In our house okra is one of our favorite vegetable. Thankfully we get this all the year around in our grocery stores and so there is no dearth of okra related recipes in our household. It regularly makes its way onto our table in the form of Okra raita, okra coconut curry, Spicy bhendi curry etc. But this simple and easy okra fry is our all time favorite.
We like the okra in this fry to be crispy (not mushy) and so I do a trick while cooking this. I first cook the okra/bhindi/lady’s finger until it turns brown and crispy and then in the second step add the chopped onions and garlic. I know this is unlike the standard fry in which the onion is cooked first followed by the vegetable. But trust me on this, adding bhendi first gives it good room to turn brown and crispy and then by adding the onion later it retains the crispiness of the okra.
Also we like this sabji/fry with less of masala and hence I do not add too much masala to this. I do add kitchen king masala at times, but that is optional.
Tips to get rid of stickiness in okra/bhindi:
- Wash the bhindi and pat it dry before chopping. Dry it with clean cloth or with paper towel. If there is any moisture left, then it will make the okra sticky while cooking.
- Also for most of my okra dishes I use a wide pan (not deep) and cook the okra on medium high heat and keep stirring in between. Add oil in between.
- I also avoid covering it with lid (in the initial stages) and do not sprinkle water to cook.
On a final note, please do not forget to leave your comment on the Gourmet mushroom Giveaway. The last day for this is July 10th.
- 1 lb fresh okra/lady’s finger
- 1 big onion (chopped)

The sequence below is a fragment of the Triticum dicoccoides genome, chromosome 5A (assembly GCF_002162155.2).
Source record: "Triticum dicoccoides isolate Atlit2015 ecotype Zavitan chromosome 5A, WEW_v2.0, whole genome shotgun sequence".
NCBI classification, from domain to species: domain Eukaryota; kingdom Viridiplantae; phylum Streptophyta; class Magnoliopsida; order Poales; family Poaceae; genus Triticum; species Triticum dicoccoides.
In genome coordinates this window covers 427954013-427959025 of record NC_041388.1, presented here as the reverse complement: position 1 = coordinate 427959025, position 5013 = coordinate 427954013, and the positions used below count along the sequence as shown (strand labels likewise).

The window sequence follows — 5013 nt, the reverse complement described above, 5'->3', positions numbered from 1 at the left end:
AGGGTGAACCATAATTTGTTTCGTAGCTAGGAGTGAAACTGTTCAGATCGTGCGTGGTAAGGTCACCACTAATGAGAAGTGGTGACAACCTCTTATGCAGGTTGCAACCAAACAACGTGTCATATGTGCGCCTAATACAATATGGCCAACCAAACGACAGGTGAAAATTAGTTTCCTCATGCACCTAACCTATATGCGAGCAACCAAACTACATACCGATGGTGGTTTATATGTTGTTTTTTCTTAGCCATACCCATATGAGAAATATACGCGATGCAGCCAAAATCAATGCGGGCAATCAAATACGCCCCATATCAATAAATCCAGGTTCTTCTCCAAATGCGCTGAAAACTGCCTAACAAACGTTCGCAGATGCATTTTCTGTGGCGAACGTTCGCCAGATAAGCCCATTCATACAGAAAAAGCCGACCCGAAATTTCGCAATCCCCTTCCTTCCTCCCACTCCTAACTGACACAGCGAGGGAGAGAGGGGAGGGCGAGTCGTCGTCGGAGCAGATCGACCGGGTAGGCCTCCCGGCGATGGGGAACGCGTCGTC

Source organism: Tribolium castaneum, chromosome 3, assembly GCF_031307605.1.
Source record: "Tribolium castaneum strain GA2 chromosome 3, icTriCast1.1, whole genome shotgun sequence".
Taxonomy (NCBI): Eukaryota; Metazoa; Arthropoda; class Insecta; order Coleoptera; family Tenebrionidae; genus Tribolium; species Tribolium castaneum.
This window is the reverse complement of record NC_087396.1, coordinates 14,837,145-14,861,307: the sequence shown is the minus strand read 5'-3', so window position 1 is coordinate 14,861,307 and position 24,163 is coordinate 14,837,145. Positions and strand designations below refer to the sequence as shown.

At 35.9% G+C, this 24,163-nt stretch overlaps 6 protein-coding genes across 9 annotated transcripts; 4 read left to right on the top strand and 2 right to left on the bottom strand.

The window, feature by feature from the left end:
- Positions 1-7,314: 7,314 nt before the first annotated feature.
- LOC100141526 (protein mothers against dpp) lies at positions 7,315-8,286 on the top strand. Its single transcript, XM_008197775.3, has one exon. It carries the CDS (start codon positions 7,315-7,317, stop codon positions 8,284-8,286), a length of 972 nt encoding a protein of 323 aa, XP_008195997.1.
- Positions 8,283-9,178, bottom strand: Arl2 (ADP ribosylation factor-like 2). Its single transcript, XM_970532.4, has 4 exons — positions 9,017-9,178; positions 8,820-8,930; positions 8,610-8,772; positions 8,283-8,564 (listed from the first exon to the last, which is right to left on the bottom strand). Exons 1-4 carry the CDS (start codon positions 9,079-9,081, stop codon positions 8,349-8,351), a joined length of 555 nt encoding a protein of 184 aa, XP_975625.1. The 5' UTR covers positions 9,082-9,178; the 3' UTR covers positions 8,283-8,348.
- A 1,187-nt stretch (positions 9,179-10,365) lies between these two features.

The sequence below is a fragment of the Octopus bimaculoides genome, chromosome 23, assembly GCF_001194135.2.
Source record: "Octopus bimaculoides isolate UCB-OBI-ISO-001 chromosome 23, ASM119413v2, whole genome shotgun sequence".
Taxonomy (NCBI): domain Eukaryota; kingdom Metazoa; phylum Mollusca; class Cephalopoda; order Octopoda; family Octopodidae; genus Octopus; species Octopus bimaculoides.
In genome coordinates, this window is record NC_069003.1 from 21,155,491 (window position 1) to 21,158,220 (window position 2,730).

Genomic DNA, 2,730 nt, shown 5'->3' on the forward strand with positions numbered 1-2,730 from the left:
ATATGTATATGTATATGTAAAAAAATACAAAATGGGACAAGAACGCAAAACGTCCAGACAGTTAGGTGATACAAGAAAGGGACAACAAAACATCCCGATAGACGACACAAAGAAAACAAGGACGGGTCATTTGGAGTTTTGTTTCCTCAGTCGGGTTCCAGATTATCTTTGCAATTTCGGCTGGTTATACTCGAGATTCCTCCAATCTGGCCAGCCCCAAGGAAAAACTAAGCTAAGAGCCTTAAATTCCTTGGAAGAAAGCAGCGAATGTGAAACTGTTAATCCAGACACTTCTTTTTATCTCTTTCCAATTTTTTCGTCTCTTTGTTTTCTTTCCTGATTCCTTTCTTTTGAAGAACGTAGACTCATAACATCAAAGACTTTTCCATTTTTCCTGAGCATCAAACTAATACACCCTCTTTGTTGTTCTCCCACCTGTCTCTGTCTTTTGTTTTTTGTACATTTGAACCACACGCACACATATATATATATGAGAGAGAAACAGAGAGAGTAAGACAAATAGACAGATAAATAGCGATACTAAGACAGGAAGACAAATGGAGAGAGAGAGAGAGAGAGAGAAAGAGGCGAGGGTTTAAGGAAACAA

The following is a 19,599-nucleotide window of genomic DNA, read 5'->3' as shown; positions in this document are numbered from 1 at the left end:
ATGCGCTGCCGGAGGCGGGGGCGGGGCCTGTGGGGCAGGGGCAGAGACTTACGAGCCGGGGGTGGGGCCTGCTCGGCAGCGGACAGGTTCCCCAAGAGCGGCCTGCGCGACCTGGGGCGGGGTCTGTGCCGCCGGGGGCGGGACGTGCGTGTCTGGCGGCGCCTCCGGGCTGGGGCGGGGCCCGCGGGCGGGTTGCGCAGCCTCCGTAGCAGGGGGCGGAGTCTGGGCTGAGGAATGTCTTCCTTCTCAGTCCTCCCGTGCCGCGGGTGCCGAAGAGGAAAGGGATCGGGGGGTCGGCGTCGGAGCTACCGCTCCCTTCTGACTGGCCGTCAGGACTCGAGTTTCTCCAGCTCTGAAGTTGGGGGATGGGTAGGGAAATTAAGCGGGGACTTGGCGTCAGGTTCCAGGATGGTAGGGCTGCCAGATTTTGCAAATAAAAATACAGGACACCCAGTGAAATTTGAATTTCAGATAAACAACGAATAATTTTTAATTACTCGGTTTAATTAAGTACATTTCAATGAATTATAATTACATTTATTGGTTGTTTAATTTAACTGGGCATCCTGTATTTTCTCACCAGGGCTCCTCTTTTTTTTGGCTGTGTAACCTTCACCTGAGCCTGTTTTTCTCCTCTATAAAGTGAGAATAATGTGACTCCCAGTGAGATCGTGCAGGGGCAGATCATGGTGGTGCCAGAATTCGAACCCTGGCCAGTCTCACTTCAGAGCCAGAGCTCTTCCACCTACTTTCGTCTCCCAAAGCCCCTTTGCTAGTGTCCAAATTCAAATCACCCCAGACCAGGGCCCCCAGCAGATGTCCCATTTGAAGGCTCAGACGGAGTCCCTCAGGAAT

- 2-3 garlic pods (peeled and crushed)
- 4-5 curry leaves
- 1 tsp mustard seeds
- 1 tsp cumin seeds/jeera
- 1 tsp kitchen king masala (optional)
- 1 Tbsp chopped coriander leaves (garnish)
- 1/2 tsp turmeric powder
- 1/2 tsp red chilli powder
- 2 Tbsp oil
- salt to taste
- Wash the okra thoroughly and pat them dry. Make sure there is no moisture, otherwise okra will become sticky and slimy when cooking.
- Cut the top and the tail of the okras and chop them into small round pieces.
- Heat oil in a big wide skillet, add mustard seeds, cumin seeds, curry leaves and let it splutter.
- Increase the heat to medium high and add the chopped okra/bhendi and stir it in intervals. Depending on the quantity this will take quite a bit to cook and turn crispy and brown.
- Add salt, chopped onion, chopped garlic and fry until it turns light brown or translucent.
- Add turmeric powder, red chilli powder, kitchen king masala. Mix well and cook for another 2-3 minutes until the powder is well coated.
- Garnish with chopped coriander leaves and stir well.
- Serve hot with roti or yogurt rice /daal rice.
Inspiration as they say comes from unexpected places and this recipe is a testimonial to that. Few weeks ago, I was looking for some North Indian styled recipe using spinach on Sanjeev Kapoor’s website, hoping to find some inspiration and ideas, but few searches and clicks later I landed on a recipe of Spicy Tempered Potatoes called Urulai Chettinadu with which I was pretty impressed. Strange! I would have never imagined searching for Chettinad and Sanjeev Kapoor at the same time.
Here is a good description of what Chettinad cuisine is on Sig’s blog. This cuisine originated in the southern parts of Tamil Nadu state. This cuisine is well known for its hot and spicy, aromatic non vegetarian dishes. Chettinad cuisine is different from the traditional healthy vegetarian cuisine of the Tamil Brahmins. (these sentences are rephrased from her blog).
Even though I was raised in Bangalore (South of India), I have/had not tasted dishes related to this either at family, friends or restaurants. To me, it meant some type of exotic cuisine which is spicy and consisted only of non-vegetarian/meat dishes.
We do have a Chettinad restaurant in our part of town. But the restaurant I am told has nothing to do with Chettinad cooking specialty. They use it as a sort of advertisement and en-cash on the name. So I plead my ignorance about this cuisine and dare not make any authentic claims about this dish. But truly the dish is flavorful, spicy and delicious.